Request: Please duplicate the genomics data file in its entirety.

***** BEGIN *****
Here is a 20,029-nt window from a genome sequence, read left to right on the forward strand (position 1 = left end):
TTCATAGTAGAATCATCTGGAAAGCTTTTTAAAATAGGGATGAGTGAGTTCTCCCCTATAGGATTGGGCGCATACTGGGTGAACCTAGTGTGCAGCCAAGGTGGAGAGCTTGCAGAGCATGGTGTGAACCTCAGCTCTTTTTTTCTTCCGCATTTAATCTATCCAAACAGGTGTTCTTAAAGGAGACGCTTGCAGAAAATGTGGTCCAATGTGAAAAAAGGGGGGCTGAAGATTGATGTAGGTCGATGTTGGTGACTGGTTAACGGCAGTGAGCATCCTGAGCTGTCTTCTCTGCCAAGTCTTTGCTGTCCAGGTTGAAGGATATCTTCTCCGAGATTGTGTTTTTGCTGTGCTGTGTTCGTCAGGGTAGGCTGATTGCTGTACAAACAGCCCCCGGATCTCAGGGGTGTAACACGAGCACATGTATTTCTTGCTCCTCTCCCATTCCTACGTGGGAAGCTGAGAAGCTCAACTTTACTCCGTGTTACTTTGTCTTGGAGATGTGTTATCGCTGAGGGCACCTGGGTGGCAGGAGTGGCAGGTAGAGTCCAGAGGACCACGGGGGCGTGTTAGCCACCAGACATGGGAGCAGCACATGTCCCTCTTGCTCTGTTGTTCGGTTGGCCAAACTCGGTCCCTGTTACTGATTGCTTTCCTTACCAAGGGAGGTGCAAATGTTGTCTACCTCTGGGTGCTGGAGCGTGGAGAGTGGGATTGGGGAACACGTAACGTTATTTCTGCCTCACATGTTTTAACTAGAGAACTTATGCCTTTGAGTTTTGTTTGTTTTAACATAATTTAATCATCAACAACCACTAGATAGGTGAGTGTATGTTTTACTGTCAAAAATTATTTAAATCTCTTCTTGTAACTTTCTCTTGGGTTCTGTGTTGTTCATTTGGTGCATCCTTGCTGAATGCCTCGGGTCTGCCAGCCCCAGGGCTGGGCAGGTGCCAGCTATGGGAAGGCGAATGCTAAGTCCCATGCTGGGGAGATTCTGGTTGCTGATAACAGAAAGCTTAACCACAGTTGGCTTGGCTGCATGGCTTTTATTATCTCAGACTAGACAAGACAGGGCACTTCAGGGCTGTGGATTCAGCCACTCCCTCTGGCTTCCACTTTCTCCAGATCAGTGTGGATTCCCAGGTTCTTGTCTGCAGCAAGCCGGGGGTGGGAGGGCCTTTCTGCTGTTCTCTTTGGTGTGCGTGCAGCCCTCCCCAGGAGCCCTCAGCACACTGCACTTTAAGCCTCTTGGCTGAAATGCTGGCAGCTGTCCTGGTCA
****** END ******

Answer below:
Here is a 20,029-nt window from a genome sequence, read left to right on the forward strand (position 1 = left end):
TTCATAGTAGAATCATCTGGAAAGCTTTTTAAAATAGGGATGAGTGAGTTCTCCCCTATAGGATTGGGCGCATACTGGGTGAACCTAGTGTGCAGCCAAGGTGGAGAGCTTGCAGAGCATGGTGTGAACCTCAGCTCTTTTTTTCTTCCGCATTTAATCTATCCAAACAGGTGTTCTTAAAGGAGACGCTTGCAGAAAATGTGGTCCAATGTGAAAAAAGGGGGGCTGAAGATTGATGTAGGTCGATGTTGGTGACTGGTTAACGGCAGTGAGCATCCTGAGCTGTCTTCTCTGCCAAGTCTTTGCTGTCCAGGTTGAAGGATATCTTCTCCGAGATTGTGTTTTTGCTGTGCTGTGTTCGTCAGGGTAGGCTGATTGCTGTACAAACAGCCCCCGGATCTCAGGGGTGTAACACGAGCACATGTATTTCTTGCTCCTCTCCCATTCCTACGTGGGAAGCTGAGAAGCTCAACTTTACTCCGTGTTACTTTGTCTTGGAGATGTGTTATCGCTGAGGGCACCTGGGTGGCAGGAGTGGCAGGTAGAGTCCAGAGGACCACGGGGGCGTGTTAGCCACCAGACATGGGAGCAGCACATGTCCCTCTTGCTCTGTTGTTCGGTTGGCCAAACTCGGTCCCTGTTACTGATTGCTTTCCTTACCAAGGGAGGTGCAAATGTTGTCTACCTCTGGGTGCTGGAGCGTGGAGAGTGGGATTGGGGAACACGTAACGTTATTTCTGCCTCACATGTTTTAACTAGAGAACTTATGCCTTTGAGTTTTGTTTGTTTTAACATAATTTAATCATCAACAACCACTAGATAGGTGAGTGTATGTTTTACTGTCAAAAATTATTTAAATCTCTTCTTGTAACTTTCTCTTGGGTTCTGTGTTGTTCATTTGGTGCATCCTTGCTGAATGCCTCGGGTCTGCCAGCCCCAGGGCTGGGCAGGTGCCAGCTATGGGAAGGCGAATGCTAAGTCCCATGCTGGGGAGATTCTGGTTGCTGATAACAGAAAGCTTAACCACAGTTGGCTTGGCTGCATGGCTTTTATTATCTCAGACTAGACAAGACAGGGCACTTCAGGGCTGTGGATTCAGCCACTCCCTCTGGCTTCCACTTTCTCCAGATCAGTGTGGATTCCCAGGTTCTTGTCTGCAGCAAGCCGGGGGTGGGAGGGCCTTTCTGCTGTTCTCTTTGGTGTGCGTGCAGCCCTCCCCAGGAGCCCTCAGCACACTGCACTTTAAGCCTCTTGGCTGAAATGCTGGCAGCTGTCCTGGTCA